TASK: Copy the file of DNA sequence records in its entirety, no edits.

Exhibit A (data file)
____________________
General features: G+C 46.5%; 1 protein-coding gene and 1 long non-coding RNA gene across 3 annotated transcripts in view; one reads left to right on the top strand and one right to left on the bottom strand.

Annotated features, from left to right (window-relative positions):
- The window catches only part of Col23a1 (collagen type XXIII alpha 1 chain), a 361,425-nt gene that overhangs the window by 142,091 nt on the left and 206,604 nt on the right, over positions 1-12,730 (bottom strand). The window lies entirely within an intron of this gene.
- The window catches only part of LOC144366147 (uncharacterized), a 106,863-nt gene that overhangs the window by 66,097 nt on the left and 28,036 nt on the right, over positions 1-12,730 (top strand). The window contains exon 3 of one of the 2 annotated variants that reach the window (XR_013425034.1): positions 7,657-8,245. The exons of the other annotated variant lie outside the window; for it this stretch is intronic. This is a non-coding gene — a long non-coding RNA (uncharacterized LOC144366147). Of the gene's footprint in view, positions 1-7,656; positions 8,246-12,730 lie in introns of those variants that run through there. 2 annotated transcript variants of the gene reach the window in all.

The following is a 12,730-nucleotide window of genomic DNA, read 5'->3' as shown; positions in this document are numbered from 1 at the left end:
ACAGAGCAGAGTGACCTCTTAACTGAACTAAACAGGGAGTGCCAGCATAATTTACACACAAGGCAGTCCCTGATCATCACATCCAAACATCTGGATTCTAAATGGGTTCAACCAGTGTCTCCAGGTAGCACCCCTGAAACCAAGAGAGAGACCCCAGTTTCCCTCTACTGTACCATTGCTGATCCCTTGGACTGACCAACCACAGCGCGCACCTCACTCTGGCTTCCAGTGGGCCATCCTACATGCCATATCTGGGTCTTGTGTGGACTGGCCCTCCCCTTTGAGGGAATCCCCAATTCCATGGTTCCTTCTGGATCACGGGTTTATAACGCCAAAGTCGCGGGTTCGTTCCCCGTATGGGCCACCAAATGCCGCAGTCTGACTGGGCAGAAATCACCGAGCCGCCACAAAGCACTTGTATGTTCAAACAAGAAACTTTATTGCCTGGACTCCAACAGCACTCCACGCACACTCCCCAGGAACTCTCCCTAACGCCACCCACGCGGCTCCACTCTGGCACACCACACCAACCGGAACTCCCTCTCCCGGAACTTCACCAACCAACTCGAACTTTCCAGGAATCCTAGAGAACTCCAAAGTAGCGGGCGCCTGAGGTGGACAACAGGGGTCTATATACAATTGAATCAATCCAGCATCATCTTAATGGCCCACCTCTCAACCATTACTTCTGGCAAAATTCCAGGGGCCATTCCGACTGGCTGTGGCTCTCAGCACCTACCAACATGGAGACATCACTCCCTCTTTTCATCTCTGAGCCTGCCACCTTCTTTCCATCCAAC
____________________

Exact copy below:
General features: G+C 46.5%; 1 protein-coding gene and 1 long non-coding RNA gene across 3 annotated transcripts in view; one reads left to right on the top strand and one right to left on the bottom strand.

Annotated features, from left to right (window-relative positions):
- The window catches only part of Col23a1 (collagen type XXIII alpha 1 chain), a 361,425-nt gene that overhangs the window by 142,091 nt on the left and 206,604 nt on the right, over positions 1-12,730 (bottom strand). The window lies entirely within an intron of this gene.
- The window catches only part of LOC144366147 (uncharacterized), a 106,863-nt gene that overhangs the window by 66,097 nt on the left and 28,036 nt on the right, over positions 1-12,730 (top strand). The window contains exon 3 of one of the 2 annotated variants that reach the window (XR_013425034.1): positions 7,657-8,245. The exons of the other annotated variant lie outside the window; for it this stretch is intronic. This is a non-coding gene — a long non-coding RNA (uncharacterized LOC144366147). Of the gene's footprint in view, positions 1-7,656; positions 8,246-12,730 lie in introns of those variants that run through there. 2 annotated transcript variants of the gene reach the window in all.

The following is a 12,730-nucleotide window of genomic DNA, read 5'->3' as shown; positions in this document are numbered from 1 at the left end:
ACAGAGCAGAGTGACCTCTTAACTGAACTAAACAGGGAGTGCCAGCATAATTTACACACAAGGCAGTCCCTGATCATCACATCCAAACATCTGGATTCTAAATGGGTTCAACCAGTGTCTCCAGGTAGCACCCCTGAAACCAAGAGAGAGACCCCAGTTTCCCTCTACTGTACCATTGCTGATCCCTTGGACTGACCAACCACAGCGCGCACCTCACTCTGGCTTCCAGTGGGCCATCCTACATGCCATATCTGGGTCTTGTGTGGACTGGCCCTCCCCTTTGAGGGAATCCCCAATTCCATGGTTCCTTCTGGATCACGGGTTTATAACGCCAAAGTCGCGGGTTCGTTCCCCGTATGGGCCACCAAATGCCGCAGTCTGACTGGGCAGAAATCACCGAGCCGCCACAAAGCACTTGTATGTTCAAACAAGAAACTTTATTGCCTGGACTCCAACAGCACTCCACGCACACTCCCCAGGAACTCTCCCTAACGCCACCCACGCGGCTCCACTCTGGCACACCACACCAACCGGAACTCCCTCTCCCGGAACTTCACCAACCAACTCGAACTTTCCAGGAATCCTAGAGAACTCCAAAGTAGCGGGCGCCTGAGGTGGACAACAGGGGTCTATATACAATTGAATCAATCCAGCATCATCTTAATGGCCCACCTCTCAACCATTACTTCTGGCAAAATTCCAGGGGCCATTCCGACTGGCTGTGGCTCTCAGCACCTACCAACATGGAGACATCACTCCCTCTTTTCATCTCTGAGCCTGCCACCTTCTTTCCATCCAAC